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District Court of Appeal, Fourth District, California.

BUNCH v. EASON et al.

Civ. 4111.

Decided: February 02, 1950

Parker, Stanbury & Reese, Los Angeles, Richard E. Reese, Los Angeles, for appellant. Novack & Haberkorn, San Bernardino, Francis J. Gabel, Los Angeles, Henry F. Walker, Los Angeles, of counsel, for respondent.

This is an action brought by the plaintiff to recover damages for personal injuries received by him in an accident which occurred on Colton Avenue, a 56 foot wide, paved, three-lane highway, running between the cities of San Bernardino and Colton. The center of the highway, or passing lane, was 16 feet wide and the other two lanes were each 20 feet wide, and although the highway runs somewhat diagonally, insofar as compass directions are concerned, it was considered during the trial that it ran north and south; north being toward San Bernardino and south toward Colton. Near the scene of the accident and on the east side of Colton Avenue was a cafe, known as ‘Maxine's' and the highway at this point was bounded by concrete curbings, containing two openings on the east side for driveways to the cafe. The highway was wet and apparently it had just stopped raining.

Defendant Eason, accompanied by some friends, was driving south on Colton Avenue approaching ‘Maxine's' Cafe, which was on his left or opposite side of the highway. He was traveling in the outer or west lane of Colton Avenue. To his rear and traveling south in the same lane was a Plymouth coupe occupied by Frank Draper, as driver, and plaintiff, Forest H. Bunch, as passenger. The Plymouth was owned by plaintiff Bunch. Upon approaching defendant Eason's vehicle, Draper pulled over to the center or passing lane preparatory to passing the Eason car and gave a ‘little honk’ as a warning. Suddenly, without any signal or other indication of his intention to do so, defendant Eason turned left from the west lane on Colton Avenue toward the driveway of the cafe. Draper, in an attempt to avoid contact with the Eason car, turned to the left and the rear bumper of the Eason vehicle caught and hooked the front bumper of plaintiff's Plymouth, dragging the latter on across to the east side of Colton Avenue. Defendant Eason's car came to a stop with its front wheels just on or over the east curb line of Colton Avenue and approximately at right angles to the curb line with the caught and hooked Plymouth directly behind it.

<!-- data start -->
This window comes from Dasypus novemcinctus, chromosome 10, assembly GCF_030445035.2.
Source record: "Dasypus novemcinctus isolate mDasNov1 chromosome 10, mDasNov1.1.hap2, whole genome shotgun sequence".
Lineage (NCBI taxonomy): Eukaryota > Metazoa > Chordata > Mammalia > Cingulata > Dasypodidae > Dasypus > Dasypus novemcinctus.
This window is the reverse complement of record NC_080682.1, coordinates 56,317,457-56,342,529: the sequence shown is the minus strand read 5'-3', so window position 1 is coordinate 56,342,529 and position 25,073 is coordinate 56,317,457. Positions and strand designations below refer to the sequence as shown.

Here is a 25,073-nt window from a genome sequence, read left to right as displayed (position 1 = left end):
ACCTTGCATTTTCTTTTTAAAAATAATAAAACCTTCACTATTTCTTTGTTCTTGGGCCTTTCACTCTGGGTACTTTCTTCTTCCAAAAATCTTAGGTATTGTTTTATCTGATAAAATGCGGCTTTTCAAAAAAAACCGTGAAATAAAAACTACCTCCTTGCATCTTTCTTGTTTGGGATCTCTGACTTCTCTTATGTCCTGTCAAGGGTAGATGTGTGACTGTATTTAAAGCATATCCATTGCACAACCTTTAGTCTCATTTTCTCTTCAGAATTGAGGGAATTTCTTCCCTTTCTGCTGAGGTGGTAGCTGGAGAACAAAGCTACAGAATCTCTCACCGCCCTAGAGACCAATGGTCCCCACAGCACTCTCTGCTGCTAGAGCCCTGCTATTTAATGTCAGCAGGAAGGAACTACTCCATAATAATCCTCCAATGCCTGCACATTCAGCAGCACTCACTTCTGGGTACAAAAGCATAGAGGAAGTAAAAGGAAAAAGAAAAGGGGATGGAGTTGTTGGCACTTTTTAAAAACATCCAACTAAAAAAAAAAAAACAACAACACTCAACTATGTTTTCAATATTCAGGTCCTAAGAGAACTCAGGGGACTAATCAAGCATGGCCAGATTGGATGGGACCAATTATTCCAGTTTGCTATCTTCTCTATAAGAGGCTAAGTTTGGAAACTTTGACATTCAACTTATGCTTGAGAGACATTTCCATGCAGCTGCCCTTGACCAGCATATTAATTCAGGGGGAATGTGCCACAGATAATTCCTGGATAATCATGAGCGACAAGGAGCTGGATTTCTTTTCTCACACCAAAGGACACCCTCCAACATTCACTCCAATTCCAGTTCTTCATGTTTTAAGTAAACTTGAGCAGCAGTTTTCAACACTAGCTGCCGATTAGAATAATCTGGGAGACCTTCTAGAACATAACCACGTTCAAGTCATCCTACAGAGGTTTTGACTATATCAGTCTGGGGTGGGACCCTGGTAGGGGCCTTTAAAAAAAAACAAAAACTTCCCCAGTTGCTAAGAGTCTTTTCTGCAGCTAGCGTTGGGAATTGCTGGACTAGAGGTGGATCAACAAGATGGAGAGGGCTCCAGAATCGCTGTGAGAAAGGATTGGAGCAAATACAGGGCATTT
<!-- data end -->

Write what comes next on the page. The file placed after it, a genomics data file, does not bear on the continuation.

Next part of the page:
All of the parties alighted from the two cars and entered the cafe with the exception of Draper and Eason, who proceeded to discuss the accident, and plaintiff Bunch, who went up to the front end of his Plymouth and noticed that the front grill was damaged. Bunch saw Draper and Eason on the other side of the hooked cars and hard them talking, but did not hear what was said. He saw a fuse type flare which had been placed in the east lane of Colton Avenue, about 150 to 200 feet south of where the two vehicles had stopped and he then attempted to pry the bumpers of the two cars apart. He was so engaged for about a minute, when he found it was too heavy to do alone. He called to Draper to help, and then Draper yelled ‘look out’. Plaintiff looked up and back and immediately was struck by a north bound car operated by defendant Olson, who was intoxicated at the time. Plaintiff was struck by the Olson car about 3 minutes after the defendant Eason first had turned his car to the left in front of the Plymouth. Plaintiff received severe injuries and the instant action was brought against defendant Olson and defendant Eason to recover damages therefor. A jury trial resulted in a verdict against both defendants. Eason alone has appealed from the ensuing judgment.

On this appeal Eason concedes that the evidence is ample to support a finding of negligence on his part as a result of which plaintiff's Plymouth was immobilized in the described position on Colton Avenue and concedes that the jury was properly and correctly instructed as to the law. He contends that Eason's negligence was a remote and not a proximate cause but that defendant Olson's negligence operated as an independent intervening cause breaking the chain of causation; that plaintiff ‘assumed the risk’ of any injury by attempting to disengage the bumpers of the two vehicles while in the east lane of Colton Avenue, and that plaintiff was guilty of contributory negligence. It is conceded that the court properly instructed the jury on the law relative to proximate cause and efficient intervening cause.